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Women in Science

Hillary Cleveland


Rosalind Franklin and Nettie Maria Stevens have much in common. They were both women in science. They were both never married or had any children. They both died relatively young (37, and only 9 years after getting her Ph.D. respectively) from cancer. But they have something else in common; the men around them and doing research with them had a certain very similar opinion of them. They felt that these women were capable at doing experiments, but not as competent or capable of fully understanding the results. The men also classified them as timid in making decisions and judgments about their research. Because they died before their male counter parts, history has been left with this opinion of them. There has been a lot of work done to try and reclaim these women scientists and properly attribute the work they did to them, but there are still some opinions that have not changed. I think that there are plenty of reasons that these women are remembered the way they are. Some are societies’ fault, some are biology’s’ and some, though feminists would hate to hear me say it, are women’s fault.

Nettie Maria Stevens

Nettie Maria Stevens

Nettie Maria Stevens was born in 1861 in Vermont. She went to a small college and was a teacher and librarian for a while before she decided to go back to school. She received her B.A. from Stanford in 1899 and her M.A. in 1900. Then she came to Bryn Mawr College and received her Ph.D. in 1903. After she received her Ph.D. she continued to do research at Bryn Mawr. She had been offered a position as a professor of Biology at Bryn Mawr, but she passed away before she could take it in 1912 of breast cancer. Her focus of research was in cytology and in particular working with the chromosomal theory of inheritance (particularly in reference to sex determination.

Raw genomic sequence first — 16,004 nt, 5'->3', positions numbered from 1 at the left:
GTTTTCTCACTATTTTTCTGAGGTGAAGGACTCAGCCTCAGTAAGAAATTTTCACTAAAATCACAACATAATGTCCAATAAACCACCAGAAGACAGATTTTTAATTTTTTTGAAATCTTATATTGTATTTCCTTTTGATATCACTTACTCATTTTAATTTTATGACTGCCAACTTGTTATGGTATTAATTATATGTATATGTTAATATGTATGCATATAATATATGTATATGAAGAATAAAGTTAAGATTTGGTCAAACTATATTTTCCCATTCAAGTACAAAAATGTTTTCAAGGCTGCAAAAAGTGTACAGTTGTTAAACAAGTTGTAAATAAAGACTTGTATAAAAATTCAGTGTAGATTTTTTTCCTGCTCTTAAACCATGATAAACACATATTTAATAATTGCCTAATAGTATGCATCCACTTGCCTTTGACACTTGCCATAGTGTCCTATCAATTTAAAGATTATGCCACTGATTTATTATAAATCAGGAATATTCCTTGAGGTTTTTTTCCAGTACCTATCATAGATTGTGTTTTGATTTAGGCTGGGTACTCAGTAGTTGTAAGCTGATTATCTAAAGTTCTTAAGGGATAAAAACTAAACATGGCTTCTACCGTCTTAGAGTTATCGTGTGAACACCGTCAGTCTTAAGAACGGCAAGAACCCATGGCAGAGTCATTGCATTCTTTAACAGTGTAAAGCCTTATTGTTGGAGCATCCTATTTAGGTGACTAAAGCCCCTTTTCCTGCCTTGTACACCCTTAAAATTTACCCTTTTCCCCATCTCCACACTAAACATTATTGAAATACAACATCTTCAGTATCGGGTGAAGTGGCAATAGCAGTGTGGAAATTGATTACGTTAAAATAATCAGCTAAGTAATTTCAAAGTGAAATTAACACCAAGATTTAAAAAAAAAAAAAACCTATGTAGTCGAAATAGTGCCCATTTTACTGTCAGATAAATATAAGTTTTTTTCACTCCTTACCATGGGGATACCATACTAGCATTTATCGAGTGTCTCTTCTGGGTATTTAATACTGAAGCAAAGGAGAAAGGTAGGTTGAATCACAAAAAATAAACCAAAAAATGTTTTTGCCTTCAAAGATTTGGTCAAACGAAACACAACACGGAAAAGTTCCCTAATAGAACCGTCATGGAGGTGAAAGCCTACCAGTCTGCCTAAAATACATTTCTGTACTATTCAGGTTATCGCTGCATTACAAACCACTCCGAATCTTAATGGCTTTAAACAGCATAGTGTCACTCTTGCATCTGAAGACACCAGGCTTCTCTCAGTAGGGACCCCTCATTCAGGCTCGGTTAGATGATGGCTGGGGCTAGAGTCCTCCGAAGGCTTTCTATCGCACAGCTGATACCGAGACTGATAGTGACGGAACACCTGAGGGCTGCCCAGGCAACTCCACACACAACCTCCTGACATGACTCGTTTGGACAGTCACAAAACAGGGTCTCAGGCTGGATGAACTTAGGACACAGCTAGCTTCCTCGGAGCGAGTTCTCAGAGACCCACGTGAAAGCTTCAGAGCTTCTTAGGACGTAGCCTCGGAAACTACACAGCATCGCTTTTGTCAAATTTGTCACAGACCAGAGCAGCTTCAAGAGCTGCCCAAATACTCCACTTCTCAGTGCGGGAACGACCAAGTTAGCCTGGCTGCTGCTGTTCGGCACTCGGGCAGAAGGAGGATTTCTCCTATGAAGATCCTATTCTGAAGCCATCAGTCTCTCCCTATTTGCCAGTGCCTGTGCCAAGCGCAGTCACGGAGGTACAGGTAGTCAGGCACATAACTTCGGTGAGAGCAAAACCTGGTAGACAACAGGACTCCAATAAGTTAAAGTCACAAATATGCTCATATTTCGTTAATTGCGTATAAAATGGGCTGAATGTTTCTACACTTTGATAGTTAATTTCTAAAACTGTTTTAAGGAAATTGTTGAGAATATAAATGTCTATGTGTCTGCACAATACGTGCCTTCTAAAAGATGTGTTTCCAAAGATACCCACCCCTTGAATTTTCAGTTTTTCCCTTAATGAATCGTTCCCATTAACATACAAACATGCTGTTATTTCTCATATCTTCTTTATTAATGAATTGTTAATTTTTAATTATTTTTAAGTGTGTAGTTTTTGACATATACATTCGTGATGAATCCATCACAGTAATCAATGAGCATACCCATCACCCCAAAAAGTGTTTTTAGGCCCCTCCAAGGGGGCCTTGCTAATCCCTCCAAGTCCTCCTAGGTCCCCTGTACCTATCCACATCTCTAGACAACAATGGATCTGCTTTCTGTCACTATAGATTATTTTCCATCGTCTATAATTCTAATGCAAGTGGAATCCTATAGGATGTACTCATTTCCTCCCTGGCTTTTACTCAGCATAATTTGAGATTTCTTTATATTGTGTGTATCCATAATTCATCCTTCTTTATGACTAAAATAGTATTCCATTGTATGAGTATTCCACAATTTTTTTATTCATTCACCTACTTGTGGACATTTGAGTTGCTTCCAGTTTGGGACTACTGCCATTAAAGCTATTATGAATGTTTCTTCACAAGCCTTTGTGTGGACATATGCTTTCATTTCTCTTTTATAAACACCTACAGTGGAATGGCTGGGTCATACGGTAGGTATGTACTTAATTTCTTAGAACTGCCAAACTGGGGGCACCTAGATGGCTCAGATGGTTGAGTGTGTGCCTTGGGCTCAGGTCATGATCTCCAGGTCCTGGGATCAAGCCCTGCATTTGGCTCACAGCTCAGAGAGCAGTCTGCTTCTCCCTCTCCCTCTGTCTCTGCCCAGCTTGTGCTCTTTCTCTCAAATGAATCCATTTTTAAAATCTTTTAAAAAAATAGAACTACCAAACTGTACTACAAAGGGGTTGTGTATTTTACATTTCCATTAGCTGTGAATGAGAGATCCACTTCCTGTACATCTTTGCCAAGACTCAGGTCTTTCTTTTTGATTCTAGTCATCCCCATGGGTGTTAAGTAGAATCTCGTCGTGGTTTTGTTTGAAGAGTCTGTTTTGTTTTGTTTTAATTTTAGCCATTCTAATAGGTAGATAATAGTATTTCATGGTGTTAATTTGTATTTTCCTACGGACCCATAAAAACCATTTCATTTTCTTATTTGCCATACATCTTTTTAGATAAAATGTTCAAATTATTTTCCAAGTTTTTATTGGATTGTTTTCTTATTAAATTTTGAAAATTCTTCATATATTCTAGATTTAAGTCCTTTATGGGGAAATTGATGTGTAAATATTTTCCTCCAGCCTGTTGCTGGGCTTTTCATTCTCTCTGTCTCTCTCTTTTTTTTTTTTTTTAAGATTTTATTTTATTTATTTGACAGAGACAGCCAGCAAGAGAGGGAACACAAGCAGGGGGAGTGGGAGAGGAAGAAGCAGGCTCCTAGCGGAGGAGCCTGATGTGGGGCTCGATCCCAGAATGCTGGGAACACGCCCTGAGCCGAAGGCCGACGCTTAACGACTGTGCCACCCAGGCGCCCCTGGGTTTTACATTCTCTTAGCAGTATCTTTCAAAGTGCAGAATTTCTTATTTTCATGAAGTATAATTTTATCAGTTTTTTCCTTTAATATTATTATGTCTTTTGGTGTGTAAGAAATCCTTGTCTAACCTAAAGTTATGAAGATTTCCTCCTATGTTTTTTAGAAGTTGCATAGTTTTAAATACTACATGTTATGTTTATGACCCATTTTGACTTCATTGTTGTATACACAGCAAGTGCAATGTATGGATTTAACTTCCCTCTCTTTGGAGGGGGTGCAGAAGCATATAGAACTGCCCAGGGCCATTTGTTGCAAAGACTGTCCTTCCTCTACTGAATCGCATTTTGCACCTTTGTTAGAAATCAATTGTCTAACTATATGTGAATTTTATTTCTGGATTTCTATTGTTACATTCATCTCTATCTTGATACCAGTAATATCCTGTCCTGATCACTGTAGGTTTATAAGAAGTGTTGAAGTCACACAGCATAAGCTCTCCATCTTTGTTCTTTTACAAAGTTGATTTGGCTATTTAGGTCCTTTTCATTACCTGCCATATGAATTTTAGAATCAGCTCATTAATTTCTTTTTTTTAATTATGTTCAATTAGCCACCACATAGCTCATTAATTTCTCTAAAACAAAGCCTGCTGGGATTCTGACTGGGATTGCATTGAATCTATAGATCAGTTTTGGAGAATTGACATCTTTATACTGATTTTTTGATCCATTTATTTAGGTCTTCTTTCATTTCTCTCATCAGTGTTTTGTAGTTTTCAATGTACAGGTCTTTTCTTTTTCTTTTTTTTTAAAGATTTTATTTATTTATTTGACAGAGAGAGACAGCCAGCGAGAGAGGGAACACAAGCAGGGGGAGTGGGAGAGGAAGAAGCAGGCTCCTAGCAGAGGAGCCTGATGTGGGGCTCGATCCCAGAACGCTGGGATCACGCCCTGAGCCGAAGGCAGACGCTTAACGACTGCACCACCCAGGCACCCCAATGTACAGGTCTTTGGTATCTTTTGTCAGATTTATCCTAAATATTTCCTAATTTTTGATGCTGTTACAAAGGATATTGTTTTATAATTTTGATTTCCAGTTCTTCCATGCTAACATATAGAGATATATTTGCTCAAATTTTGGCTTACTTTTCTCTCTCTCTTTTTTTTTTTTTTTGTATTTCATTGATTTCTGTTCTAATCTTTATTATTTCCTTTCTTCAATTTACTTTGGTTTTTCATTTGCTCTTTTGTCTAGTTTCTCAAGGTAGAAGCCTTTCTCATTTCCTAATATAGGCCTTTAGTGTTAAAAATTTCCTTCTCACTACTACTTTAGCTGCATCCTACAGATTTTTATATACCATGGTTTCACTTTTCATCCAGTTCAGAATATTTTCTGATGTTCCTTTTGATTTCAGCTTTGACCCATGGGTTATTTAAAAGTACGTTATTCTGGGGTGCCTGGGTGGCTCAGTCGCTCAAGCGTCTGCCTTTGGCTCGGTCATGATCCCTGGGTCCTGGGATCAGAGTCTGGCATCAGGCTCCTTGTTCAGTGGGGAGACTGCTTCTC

Rosalind Franklin

Rosalind Franklin

Rosalind Franklin was born in 1920 in Notting Hill, London. She went to Newnham College, Cambridge and passed her exams in 1941. Women in England could not get undergraduate degrees back then. In 1945 she received her Ph.D. from Cambridge. She worked on many things in her life. While still in England during WWII she worked on the structure of coal, after the war she went and worked in France. She really wanted to work in England however so when the opportunity arose she took it. She started working at Kings College in 1951. After the environment at Kings became too hostile and uncomfortable for her (due the controversies over the structure of DNA) she left and took a position at Birkbeck College in 1953. Her whole career was focused on discovering and understanding the structure of different things, such as the molecular structure of coal, the structure of DNA, and the structure of different viruses like the Tobacco Mosaic Virus. She passed away in 1958 from ovarian cancer.

These women greatly advanced our understanding of some of the most important things in biology, the discovery of the chromosomes that determine sex and the discovery of the structure of DNA and several viruses. There is no doubt that these women did not do the work on their own. Nettie Stevens was working at the same time and conversing with Edward B. Wilson as well as Thomas H. Morgan, the former and current (at the time of her research) heads of the Biology department at Bryn Mawr. James Watson and Francis Crick were also working on the structure of DNA at the same time as Franklin. They should not get all of the credit for these discoveries, but it is a great disservice to their name and all women in science and academia to think of them as incompetent or any less capable then their male counter parts. T.H. Morgan wrote and obituary of Nettie Stevens that belittled her importance in the lab and basically said that she was just a glorified lab technician. But earlier, before she passed away, he had described her as the most successful and capable graduate student he had had. Watson famously called Rosalind cold and unwilling to share her work as well as accusing her of being unable to interpret her own data and images, when in truth neither could he.